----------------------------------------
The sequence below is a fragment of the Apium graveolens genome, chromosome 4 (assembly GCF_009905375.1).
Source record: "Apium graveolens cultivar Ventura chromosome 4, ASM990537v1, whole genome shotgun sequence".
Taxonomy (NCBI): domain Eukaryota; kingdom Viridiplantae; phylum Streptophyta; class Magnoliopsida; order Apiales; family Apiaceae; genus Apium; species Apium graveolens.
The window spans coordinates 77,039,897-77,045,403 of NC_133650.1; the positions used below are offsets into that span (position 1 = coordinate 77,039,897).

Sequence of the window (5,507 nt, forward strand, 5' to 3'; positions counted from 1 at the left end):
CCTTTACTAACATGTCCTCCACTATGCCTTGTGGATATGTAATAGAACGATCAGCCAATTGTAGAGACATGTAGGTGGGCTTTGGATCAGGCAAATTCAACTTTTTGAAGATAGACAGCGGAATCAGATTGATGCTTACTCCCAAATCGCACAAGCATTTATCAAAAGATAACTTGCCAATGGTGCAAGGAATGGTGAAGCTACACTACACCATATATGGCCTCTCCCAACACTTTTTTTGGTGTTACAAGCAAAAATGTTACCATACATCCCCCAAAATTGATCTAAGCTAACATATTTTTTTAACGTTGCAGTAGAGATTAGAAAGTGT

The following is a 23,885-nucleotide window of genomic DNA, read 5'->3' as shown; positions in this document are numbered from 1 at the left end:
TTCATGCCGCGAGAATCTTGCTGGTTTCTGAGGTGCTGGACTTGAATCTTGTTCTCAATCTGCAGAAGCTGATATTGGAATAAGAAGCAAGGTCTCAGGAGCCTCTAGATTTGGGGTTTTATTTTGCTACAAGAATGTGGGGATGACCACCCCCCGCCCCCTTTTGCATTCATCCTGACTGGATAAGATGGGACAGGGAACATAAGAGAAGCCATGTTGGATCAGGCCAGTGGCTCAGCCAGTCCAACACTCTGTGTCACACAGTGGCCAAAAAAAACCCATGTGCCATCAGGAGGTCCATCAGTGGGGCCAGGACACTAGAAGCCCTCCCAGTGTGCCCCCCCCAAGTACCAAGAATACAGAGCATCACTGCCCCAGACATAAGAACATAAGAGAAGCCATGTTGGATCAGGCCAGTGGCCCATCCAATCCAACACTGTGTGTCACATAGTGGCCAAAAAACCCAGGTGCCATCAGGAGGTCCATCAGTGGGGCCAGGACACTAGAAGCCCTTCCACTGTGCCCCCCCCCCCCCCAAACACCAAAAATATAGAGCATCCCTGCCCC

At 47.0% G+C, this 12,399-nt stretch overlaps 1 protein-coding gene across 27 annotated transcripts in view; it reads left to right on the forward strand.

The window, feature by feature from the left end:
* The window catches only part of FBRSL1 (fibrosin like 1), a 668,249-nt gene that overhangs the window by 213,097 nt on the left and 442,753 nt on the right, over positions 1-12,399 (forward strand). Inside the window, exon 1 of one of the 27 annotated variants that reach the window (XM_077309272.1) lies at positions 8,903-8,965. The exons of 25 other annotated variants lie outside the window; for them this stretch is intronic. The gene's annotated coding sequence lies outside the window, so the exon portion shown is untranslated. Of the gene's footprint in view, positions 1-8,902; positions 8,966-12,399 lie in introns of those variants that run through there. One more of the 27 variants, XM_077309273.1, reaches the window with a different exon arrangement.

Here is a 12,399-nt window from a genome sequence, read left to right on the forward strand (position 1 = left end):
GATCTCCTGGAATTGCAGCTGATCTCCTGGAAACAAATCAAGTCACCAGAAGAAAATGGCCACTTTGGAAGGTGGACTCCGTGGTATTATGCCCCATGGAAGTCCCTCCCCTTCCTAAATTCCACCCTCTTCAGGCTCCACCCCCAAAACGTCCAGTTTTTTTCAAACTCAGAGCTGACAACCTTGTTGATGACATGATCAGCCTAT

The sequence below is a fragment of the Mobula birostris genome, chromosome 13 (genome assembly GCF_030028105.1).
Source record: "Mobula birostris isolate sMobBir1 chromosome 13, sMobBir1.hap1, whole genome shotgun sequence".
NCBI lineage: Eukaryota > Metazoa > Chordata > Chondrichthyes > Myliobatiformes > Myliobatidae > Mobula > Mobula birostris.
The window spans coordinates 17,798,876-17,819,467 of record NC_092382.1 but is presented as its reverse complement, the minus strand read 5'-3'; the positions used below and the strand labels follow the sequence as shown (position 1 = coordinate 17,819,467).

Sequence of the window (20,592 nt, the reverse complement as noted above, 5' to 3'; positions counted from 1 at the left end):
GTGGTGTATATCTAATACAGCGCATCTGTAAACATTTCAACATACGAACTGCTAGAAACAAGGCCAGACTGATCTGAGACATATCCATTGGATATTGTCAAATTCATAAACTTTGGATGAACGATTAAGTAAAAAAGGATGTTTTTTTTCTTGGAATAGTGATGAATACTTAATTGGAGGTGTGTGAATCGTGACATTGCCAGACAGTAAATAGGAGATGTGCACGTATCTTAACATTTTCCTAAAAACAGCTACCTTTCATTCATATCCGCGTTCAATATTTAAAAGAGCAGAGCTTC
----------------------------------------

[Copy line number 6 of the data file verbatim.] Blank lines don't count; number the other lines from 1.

CCTTTACTAACATGTCCTCCACTATGCCTTGTGGATATGTAATAGAACGATCAGCCAATTGTAGAGACATGTAGGTGGGCTTTGGATCAGGCAAATTCAACTTTTTGAAGATAGACAGCGGAATCAGATTGATGCTTACTCCCAAATCGCACAAGCATTTATCAAAAGATAACTTGCCAATGGTGCAAGGAATGGTGAAGCTACACTACACCATATATGGCCTCTCCCAACACTTTTTTTGGTGTTACAAGCAAAAATGTTACCATACATCCCCCAAAATTGATCTAAGCTAACATATTTTTTTAACGTTGCAGTAGAGATTAGAAAGTGT